Student Researched Lab Experiment to evaluate Spring Constants

**Introduction**

In this experiment we evaluated Hooke’s law by measuring the stretch of a spring with incremental masses. A motion detector provided position measurements and the masses were added 100 grams at a time. To calculate the spring constant we utilized the least squares method of data fitting on a Force by distance graph.

**Samples Calculations**

Line of Best Fit: **f(x) = 0.202x + 16.5**

x_{i}-mean height, y_{i}-force of gravity

** (1) Mean Height (cm):** 10^{th} cell

(Height_{up} + Height_{down})/2 = (35.4+35.6)/2 = **35.5 cm**

** (2)** **Force _{g} (N): **2

^{nd}cell

F_{g} = ma = 0.150(kg ) x 9.81(m/s^{2}) = **1.47 (N)**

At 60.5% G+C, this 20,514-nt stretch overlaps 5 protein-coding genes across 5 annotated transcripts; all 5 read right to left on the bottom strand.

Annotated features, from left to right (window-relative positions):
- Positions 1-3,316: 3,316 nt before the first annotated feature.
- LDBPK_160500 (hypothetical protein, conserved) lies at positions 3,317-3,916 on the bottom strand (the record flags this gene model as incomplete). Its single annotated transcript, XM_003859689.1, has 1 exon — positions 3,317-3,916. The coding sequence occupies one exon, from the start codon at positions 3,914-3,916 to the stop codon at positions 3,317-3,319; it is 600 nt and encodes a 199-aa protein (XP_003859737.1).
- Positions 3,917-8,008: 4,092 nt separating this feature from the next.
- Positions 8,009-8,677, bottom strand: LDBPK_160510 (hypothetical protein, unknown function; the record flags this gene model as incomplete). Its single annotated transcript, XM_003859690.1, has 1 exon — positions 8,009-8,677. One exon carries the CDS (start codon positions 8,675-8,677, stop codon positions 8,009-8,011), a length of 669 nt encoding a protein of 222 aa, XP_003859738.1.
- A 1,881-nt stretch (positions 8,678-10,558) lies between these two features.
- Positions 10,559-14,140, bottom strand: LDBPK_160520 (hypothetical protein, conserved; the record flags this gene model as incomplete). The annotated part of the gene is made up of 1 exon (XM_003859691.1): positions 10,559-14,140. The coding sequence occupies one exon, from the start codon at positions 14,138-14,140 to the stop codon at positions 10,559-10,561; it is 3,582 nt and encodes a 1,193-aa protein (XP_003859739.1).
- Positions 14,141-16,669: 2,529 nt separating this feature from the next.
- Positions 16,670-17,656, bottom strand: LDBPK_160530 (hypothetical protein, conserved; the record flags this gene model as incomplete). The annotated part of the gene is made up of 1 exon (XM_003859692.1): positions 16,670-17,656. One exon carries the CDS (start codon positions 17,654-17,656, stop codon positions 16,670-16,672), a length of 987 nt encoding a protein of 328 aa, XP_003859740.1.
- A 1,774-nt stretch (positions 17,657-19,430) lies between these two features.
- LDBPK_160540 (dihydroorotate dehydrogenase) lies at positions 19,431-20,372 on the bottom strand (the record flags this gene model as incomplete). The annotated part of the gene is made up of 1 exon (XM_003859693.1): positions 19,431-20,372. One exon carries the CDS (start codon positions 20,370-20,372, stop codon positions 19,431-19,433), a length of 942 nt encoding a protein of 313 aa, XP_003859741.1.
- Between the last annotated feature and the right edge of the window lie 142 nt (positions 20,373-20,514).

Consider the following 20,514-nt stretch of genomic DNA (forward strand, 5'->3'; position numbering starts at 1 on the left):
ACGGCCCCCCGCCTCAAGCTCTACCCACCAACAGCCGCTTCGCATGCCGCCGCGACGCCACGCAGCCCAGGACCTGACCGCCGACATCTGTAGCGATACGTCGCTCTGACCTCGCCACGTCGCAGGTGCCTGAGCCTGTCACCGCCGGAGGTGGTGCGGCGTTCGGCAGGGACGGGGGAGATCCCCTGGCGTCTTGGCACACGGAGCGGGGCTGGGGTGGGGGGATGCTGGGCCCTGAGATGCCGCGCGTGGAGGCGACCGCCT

** (3) x _{i}y_{i} (cJ):** 2

^{nd}cell

x_{i}y_{i }= 74.5(cm) x 1.47(N) = **110 (cJ)**

** (4) (x _{i})^{2} (cm^{2}):** 1

^{st}cell

(x_{i})^{2} = 77.3(cm) x 77.3(cm) = **6000 (cm ^{2})**

** (5) f(x _{i}) (N): **3

^{rd}cell

f(x_{i}) = f(0.250) = -0.202(0.250) + 16.5 = **2.50 (N)**

** (6) [y _{i}-(f(x_{i})]^{2} (N): **3

^{rd}cell

[y_{i}-(f(x_{i})]^{2} = [2.45-2.50]^{2} =** 0.210 (N)**

** (7) [y _{i}-y_{bar}]^{2 }(N): **10

^{th}cell

[y_{i}-y_{bar}]^{2} = (y_{10}-[SUM(y_{1}:y_{11})/11])^{2} = (10.30-5.40) = **24.1 (N)**

**Conclusion
**The experiment was highly successful with a 1.00% discrepancy for the experimental spring constant. Data was also plotted on an excel graph and the r

^{2}values differed by 0.20%. The least squares method provided an r

^{2 }value of 0.9978. It seems the experimental spring constant is highly accurate and perhaps a better representation than the accepted value of 0.200.